What’s in the real estate market
Palm Beach County property values increase
The Palm Beach County Property Appraiser’s Office has submitted the preliminary tax roll to the Florida Department of Revenue taxing authorities.Palm Beach County-wide property values have increased 7.34 percent from 2016 to 2017.
“The healthy nature of the increase is partially due to new construction growth in residential high-end condominium properties and commercial and industrial development,” said Property Appraiser Dorothy Jacks, CFA, AAS.
The total market value totals $251,910,372,483 billion and the total taxable value is $176,846,761,549 billion, according to the property appraiser. The number of parcels totals
636,514 and 332,448 have homestead exemptions.
The values are based on the market conditions as of Jan. 1. This is the first of three certifications of value required by law of the Property Appraiser’s Office. A certification occurs in October prior to the mailing of the Nov. 1 tax bill, and a final after all Value Adjustment Board actions are certified.
Boca will see a 7.22 percent increase from $21 billion to $22.5 billion and Delray will see a 9.53 percent increase from $8.8 billion to $9.6 billion, according to the report.
Whelcel partners helps Boca Regional lease first urgent care center in city
With help from Whelchel Partners Real Estate Services, Boca Raton Regional Hospital has leased its first space in Boca Raton for an Urgent Care Center.
Located downtown at 10 E. Palmetto Park Road, the space is 3,600-square feet. The hospital operates another urgent care facility in Deerfield Beach at 3313 W. Hillsboro Blvd.
The office will offer in-office lab services, on-site digital x-ray, EKG equipment along with trained staff and top physicians to meet the needs of all non-life threatening illnesses.
The hospital took out a 10-year-lease on the Boca space, which is located alongside Orange Theory Fitness and R1 Coffee at the retail center on Palmetto Park Road and Dixie Hwy. All three tenants are open for business. Additional renovations are expected to the project including painting, new awnings and signage.
Boca Regional’s Urgent Care will be open from 9 a.m. to 9 p.m. with no appointment necessary and walk-ins welcome.
For more information regarding Whelchel Partners, please visit the website at www.whelchelpartners.com or call 561-939-6636.
Delray iPic under construction
Construction on the downtown iPic movie theater began last month.
The project, also known as 4th & 5th Delray, will feature shops, offices and a new 326-space parking garage in addition to the luxury theater.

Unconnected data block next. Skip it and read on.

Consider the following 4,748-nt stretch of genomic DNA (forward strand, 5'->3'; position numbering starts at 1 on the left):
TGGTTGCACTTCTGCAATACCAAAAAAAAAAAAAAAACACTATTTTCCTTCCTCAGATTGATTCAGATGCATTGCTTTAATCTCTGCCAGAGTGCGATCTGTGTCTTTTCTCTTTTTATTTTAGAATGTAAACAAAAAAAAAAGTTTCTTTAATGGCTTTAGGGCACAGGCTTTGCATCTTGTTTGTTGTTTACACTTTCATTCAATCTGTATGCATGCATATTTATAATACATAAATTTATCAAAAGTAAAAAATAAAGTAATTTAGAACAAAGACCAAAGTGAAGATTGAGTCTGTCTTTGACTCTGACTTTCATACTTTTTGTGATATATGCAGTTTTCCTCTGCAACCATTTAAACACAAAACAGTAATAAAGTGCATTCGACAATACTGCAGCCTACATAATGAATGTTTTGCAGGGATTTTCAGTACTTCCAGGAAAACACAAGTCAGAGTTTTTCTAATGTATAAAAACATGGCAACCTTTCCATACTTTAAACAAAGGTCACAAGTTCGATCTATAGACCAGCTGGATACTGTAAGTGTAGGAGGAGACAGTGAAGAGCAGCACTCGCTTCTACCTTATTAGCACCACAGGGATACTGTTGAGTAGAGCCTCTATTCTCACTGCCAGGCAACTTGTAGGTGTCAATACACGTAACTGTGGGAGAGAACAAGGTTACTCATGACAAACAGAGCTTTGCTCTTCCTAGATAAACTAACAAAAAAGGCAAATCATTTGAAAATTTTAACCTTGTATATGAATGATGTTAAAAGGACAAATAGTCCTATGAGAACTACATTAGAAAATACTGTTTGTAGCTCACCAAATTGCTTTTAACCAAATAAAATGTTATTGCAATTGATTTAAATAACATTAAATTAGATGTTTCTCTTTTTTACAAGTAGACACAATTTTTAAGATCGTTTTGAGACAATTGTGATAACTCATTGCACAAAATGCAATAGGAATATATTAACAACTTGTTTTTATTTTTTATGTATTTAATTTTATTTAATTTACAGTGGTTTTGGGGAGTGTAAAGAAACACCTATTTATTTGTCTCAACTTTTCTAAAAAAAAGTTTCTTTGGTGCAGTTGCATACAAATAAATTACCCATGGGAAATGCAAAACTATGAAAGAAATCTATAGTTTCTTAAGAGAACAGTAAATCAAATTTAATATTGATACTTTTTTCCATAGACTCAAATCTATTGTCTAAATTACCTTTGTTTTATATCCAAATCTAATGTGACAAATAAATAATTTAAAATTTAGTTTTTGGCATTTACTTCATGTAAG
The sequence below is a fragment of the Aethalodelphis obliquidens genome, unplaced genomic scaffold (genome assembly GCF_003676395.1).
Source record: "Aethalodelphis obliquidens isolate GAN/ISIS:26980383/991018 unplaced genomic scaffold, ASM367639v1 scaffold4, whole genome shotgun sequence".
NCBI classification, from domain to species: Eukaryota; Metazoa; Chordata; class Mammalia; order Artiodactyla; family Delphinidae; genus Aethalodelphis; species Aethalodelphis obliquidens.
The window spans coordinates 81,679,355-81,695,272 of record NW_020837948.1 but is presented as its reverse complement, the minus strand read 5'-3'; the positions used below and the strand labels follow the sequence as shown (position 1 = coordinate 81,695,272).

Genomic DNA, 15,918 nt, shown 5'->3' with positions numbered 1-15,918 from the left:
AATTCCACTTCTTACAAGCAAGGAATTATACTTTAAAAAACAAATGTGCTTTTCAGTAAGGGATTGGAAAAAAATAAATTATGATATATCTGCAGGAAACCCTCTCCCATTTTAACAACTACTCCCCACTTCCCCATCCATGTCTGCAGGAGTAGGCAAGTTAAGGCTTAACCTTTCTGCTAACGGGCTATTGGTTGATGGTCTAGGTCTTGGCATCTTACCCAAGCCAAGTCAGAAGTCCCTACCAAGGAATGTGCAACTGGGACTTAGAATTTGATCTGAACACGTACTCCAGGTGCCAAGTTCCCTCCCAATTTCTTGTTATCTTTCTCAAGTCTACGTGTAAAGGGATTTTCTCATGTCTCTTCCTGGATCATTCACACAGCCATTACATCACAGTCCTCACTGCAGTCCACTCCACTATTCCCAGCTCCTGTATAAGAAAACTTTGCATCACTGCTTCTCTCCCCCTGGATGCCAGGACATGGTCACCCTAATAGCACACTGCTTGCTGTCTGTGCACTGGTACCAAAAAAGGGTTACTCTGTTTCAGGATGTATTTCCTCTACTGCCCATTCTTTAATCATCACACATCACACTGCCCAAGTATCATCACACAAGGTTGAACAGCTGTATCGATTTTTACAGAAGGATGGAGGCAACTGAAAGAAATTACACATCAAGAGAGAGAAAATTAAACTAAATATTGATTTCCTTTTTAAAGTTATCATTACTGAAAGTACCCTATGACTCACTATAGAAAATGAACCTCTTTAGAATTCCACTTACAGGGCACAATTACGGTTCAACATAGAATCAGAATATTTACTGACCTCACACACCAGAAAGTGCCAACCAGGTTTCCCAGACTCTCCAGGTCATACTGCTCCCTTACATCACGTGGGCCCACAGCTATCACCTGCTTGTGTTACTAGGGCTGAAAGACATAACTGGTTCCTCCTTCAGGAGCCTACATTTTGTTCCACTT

Local firm Butters Construction & Development is the general contractor on the project, which will generate more than 400 temporary construction jobs.
For more information on this project, visit 4thand5thdelray.com
Boca’s Cushman & Wakefield adds new team member
Boca Raton’s Cushman & Wakefield has added a new employee.
Dominic Delgado has joined the firm as Senior Director and will further expand Cushman & Wakefield’s retail presence in Palm Beach and Broward Counties.
Prior to joining Cushman & Wakefield, Delgado was the Executive Vice President at LDR Partners, a full-service Florida-based real estate firm, where he represented a mix of regional and national developers, REITS and private equity funds. Before joining LDR Partners, Delgado directed new business development and ran regional disposition programs for several national companies’ excess space and assets at SRS Real Estate Partners. Additionally, he worked at KW Property Management as a Community Association Management Coordinator and JCD Investments as the Director of Acquisitions. Delgado also founded, managed and invested in numerous successful start-up companies, including Shady Island Sunglasses and Isola Skincare.
Delray’s ‘Lisa’ building to receive Art Deco look
The downtown Delray Beach building known as the “Lisa Building” will soon be rebuilt to resemble an Art Deco style, one story building for retail shops.
Located at 47 SE 5th Ave., the project will add a 7,249-square-foot building that will house five retail bays and parking spaces in the back. The building will be located close to the iPic project, which is currently under construction.
The Art Deco style was not reminiscent of traditional Art Deco for some commissioners when the project was first presented to the city. So the developer toned down some of the elements, Planning Director for the city Tim Stillings said. Art Deco style is permitted as an architectural style downtown under the city’s design guidelines.
“The style is the same,” he said. “It’s Art Deco. But several of the elements were toned down a bit.”
But they weren’t toned down enough for some of the commission.
“A lot of people glob stuff on buildings with a few Art Deco elements and call it Art Deco,” Mayor Cary Glickstein said. “It’s one of the most simplistic architectural styles. It’s a throwback style. It is very clean. It is not full of adornments.”
Glickstein said the architectural changes weren’t enough for him. Commissioner Shelly Petrolia agreed that the columns on the building didn’t fit in with Art Deco and the downtown.
“The architecture is wrong for this space,” Glickstein said. “It’s a poor representation of Art Deco.”
The city’s site plan review and appearance board, which discusses the architectural guidelines, supported the project.
The rest of the commission supported the project and the developer received the approvals necessary to move forward.